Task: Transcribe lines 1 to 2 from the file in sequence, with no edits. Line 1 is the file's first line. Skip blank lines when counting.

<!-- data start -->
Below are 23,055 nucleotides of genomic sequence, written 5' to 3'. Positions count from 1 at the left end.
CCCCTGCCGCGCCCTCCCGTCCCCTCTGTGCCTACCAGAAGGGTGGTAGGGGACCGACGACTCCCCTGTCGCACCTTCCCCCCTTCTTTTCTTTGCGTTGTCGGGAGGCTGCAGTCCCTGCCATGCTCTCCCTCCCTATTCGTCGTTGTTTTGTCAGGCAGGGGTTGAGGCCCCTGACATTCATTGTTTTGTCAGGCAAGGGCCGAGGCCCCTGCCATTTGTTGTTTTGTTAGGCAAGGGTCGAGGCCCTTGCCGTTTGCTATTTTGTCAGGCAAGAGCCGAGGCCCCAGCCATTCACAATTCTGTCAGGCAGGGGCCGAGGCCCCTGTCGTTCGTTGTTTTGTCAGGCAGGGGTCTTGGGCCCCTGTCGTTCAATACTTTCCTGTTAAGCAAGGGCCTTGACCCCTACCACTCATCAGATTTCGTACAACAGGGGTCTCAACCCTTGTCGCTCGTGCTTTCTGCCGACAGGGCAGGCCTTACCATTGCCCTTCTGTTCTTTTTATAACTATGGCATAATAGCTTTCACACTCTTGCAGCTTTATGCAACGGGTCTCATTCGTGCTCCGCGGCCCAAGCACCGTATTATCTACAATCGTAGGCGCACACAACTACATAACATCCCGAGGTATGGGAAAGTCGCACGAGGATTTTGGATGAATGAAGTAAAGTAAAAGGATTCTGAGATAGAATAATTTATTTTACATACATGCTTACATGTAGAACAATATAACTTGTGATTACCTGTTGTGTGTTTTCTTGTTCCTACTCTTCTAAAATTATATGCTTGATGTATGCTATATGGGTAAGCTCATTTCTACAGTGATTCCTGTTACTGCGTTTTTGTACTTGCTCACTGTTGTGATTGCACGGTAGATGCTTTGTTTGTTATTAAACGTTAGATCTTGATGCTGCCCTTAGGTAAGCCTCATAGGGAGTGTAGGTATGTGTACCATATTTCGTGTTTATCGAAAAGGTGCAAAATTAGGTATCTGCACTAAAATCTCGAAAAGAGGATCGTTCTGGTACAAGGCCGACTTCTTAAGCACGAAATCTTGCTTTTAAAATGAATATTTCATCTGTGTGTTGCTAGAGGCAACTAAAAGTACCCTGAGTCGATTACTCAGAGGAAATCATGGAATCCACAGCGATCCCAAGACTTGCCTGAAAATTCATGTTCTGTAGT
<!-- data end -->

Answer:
Below are 23,055 nucleotides of genomic sequence, written 5' to 3'. Positions count from 1 at the left end.
CCCCTGCCGCGCCCTCCCGTCCCCTCTGTGCCTACCAGAAGGGTGGTAGGGGACCGACGACTCCCCTGTCGCACCTTCCCCCCTTCTTTTCTTTGCGTTGTCGGGAGGCTGCAGTCCCTGCCATGCTCTCCCTCCCTATTCGTCGTTGTTTTGTCAGGCAGGGGTTGAGGCCCCTGACATTCATTGTTTTGTCAGGCAAGGGCCGAGGCCCCTGCCATTTGTTGTTTTGTTAGGCAAGGGTCGAGGCCCTTGCCGTTTGCTATTTTGTCAGGCAAGAGCCGAGGCCCCAGCCATTCACAATTCTGTCAGGCAGGGGCCGAGGCCCCTGTCGTTCGTTGTTTTGTCAGGCAGGGGTCTTGGGCCCCTGTCGTTCAATACTTTCCTGTTAAGCAAGGGCCTTGACCCCTACCACTCATCAGATTTCGTACAACAGGGGTCTCAACCCTTGTCGCTCGTGCTTTCTGCCGACAGGGCAGGCCTTACCATTGCCCTTCTGTTCTTTTTATAACTATGGCATAATAGCTTTCACACTCTTGCAGCTTTATGCAACGGGTCTCATTCGTGCTCCGCGGCCCAAGCACCGTATTATCTACAATCGTAGGCGCACACAACTACATAACATCCCGAGGTATGGGAAAGTCGCACGAGGATTTTGGATGAATGAAGTAAAGTAAAAGGATTCTGAGATAGAATAATTTATTTTACATACATGCTTACATGTAGAACAATATAACTTGTGATTACCTGTTGTGTGTTTTCTTGTTCCTACTCTTCTAAAATTATATGCTTGATGTATGCTATATGGGTAAGCTCATTTCTACAGTGATTCCTGTTACTGCGTTTTTGTACTTGCTCACTGTTGTGATTGCACGGTAGATGCTTTGTTTGTTATTAAACGTTAGATCTTGATGCTGCCCTTAGGTAAGCCTCATAGGGAGTGTAGGTATGTGTACCATATTTCGTGTTTATCGAAAAGGTGCAAAATTAGGTATCTGCACTAAAATCTCGAAAAGAGGATCGTTCTGGTACAAGGCCGACTTCTTAAGCACGAAATCTTGCTTTTAAAATGAATATTTCATCTGTGTGTTGCTAGAGGCAACTAAAAGTACCCTGAGTCGATTACTCAGAGGAAATCATGGAATCCACAGCGATCCCAAGACTTGCCTGAAAATTCATGTTCTGTAGT